From Casetext: Smarter Legal Research

Fletcher v. United States, (1956)

United States Court of Federal Claims
Jan 31, 1956
138 F. Supp. 279 (Fed. Cl. 1956)

Opinion

No. 268-52.

January 31, 1956.

Robert M. Drysdale, Detroit, Mich., and William Arthur Fletcher, Washington, D.C., for plaintiff.

H.L. Godfrey, with whom was Warren E. Burger, Asst. Atty. Gen., Washington, D.C., for defendant.

Before JONES, Chief Judge, and LITTLETON, WHITAKER, MADDEN and LARAMORE, Judges.


The plaintiff sues for compensation for the alleged use by and manufacture for the Government of devices upon which the plaintiff had a patent. The patent was issued on May 28, 1929, and therefore expired on May 28, 1946. The original petition in this case was filed on May 28, 1952.

The Government bases its motion on the Statute of Limitations, 28 U.S.C.A. § 2501. It is evident that any infringement by the Government of the patent must have been before its expiration on May 28, 1946, and if it was before that date, it was more than six years before the suit was filed.

The plaintiff seeks to recover for the period May 6, 1941 to May 28, 1946. On May 6, 1941, the plaintiff became an employee of the Government, and remained so until April 7, 1947. He says that the Statute of Limitations did not start to run against him until he left the Government service on April 7, 1947, because his cause of action did not "accrue" until that date. The asserted reason why it did not accrue is that the then applicable statute providing for suits against the United States by owners of patents contained this proviso, 35 U.S.C. (1946 ed.) 68:

"That the benefits of this Act shall not inure to any patentee who, when he makes such claim, is in the employment or service of the Government of the United States, or the assignee of any such patentee". 40 Stat. 705.

The plaintiff says that he could not sue while he was employed by the Government, therefore his cause of action did not accrue until he left that employment, therefore his suit, which was filed within six years after April 7, 1947, was timely. The Government says that the plaintiff's right accrued when the infringements occurred, all of which were, and must have been, before May 28, 1946, the date of expiration of the patent.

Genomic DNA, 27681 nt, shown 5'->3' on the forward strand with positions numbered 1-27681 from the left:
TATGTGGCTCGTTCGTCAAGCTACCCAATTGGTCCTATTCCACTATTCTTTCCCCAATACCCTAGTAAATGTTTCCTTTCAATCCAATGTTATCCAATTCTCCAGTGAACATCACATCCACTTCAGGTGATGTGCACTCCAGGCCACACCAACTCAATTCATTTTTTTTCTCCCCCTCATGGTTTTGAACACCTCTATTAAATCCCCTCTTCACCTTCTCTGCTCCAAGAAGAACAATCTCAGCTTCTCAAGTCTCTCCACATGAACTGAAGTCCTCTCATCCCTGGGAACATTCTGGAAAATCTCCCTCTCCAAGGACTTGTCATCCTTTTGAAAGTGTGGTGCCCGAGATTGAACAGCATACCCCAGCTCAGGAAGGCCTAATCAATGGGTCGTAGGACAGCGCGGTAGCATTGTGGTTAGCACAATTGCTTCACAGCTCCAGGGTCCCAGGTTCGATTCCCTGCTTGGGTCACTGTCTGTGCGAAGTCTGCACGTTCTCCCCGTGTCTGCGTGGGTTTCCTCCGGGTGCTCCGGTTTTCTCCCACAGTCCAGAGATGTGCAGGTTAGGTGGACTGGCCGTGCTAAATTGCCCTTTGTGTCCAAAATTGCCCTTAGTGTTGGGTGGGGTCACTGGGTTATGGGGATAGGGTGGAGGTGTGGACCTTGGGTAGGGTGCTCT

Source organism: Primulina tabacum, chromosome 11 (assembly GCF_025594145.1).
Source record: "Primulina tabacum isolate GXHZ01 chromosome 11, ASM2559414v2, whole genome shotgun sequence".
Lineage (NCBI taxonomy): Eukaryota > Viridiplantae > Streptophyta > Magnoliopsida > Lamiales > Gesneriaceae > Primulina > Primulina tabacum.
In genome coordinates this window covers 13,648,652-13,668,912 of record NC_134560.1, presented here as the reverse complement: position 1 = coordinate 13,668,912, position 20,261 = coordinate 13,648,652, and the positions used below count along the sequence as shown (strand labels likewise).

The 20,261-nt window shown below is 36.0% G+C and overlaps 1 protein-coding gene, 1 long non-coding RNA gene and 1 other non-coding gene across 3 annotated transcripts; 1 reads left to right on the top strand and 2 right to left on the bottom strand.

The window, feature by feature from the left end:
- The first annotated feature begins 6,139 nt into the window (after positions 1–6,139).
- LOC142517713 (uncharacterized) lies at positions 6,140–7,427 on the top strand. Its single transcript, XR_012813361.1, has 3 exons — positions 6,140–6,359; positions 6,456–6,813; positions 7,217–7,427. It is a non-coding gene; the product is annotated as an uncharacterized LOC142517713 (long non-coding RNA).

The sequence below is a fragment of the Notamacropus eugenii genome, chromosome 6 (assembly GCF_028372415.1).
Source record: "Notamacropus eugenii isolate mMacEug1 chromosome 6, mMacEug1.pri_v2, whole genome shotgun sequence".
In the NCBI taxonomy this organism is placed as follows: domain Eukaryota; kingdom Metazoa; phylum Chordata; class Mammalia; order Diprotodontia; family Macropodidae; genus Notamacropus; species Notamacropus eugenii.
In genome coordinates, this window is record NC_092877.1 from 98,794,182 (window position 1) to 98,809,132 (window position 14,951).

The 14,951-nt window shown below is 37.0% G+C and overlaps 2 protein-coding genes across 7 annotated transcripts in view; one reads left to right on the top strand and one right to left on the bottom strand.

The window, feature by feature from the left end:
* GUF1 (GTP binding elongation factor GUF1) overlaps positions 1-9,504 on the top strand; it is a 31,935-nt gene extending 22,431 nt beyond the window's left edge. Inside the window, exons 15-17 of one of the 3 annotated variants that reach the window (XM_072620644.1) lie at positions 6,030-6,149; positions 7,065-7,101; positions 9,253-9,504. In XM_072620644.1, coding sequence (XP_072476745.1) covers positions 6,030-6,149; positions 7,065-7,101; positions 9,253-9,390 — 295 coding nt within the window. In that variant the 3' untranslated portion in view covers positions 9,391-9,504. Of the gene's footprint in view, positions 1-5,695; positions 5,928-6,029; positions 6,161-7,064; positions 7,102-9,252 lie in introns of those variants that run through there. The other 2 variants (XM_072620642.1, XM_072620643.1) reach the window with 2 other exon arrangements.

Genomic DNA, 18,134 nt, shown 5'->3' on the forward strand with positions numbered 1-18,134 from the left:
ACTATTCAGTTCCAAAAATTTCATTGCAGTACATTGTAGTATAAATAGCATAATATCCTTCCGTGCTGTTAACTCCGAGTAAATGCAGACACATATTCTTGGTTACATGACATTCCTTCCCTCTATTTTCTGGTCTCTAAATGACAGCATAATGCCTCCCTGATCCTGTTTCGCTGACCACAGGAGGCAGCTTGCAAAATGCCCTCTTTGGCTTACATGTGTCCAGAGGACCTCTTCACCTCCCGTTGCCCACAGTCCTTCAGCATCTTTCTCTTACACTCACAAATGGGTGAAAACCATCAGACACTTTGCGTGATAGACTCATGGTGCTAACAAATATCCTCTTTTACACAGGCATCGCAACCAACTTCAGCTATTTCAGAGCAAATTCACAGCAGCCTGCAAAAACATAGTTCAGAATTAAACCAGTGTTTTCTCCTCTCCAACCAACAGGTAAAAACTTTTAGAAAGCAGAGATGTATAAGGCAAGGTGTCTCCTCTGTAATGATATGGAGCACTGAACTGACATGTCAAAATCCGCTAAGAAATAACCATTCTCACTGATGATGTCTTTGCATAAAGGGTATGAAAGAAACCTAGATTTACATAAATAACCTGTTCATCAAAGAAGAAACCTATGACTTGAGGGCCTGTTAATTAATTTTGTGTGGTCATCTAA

The plaintiff says he could not have had an accrued cause of action while the statute denied him the right to sue on it. The Government says that his cause of action must have accrued, and set the Statute of Limitations running even during the time of his Government employment because otherwise a Government employee-owner of a patent could keep his cause of action alive for his whole life, if his employment lasted that long, and the successors to his estate would still have six years within which to sue. The Government says that it ought not to be possible for one by his own voluntary act, that of continuing in the employment of the Government, to toll the Statute of Limitations.

We think the Government's position is sound, though it puts the plaintiff in the unusual, though not unique position of having the Statute of Limitations run against him though he could not sue without first doing some other act. For comparable situations see Duhame v. United States, Ct.Cl., 135 F. Supp. 742.

We are inclined to think that the real issue as to the effect of Section 68 has not been joined by the parties. As quoted above, it said:

"That the benefits of this Act shall not inure to any patentee who, when he makes such claim, is in the employment * * * of the Government * * *."

In the 1948 revision, the Section became Section 1498 of Title 28, U.S.C. and read: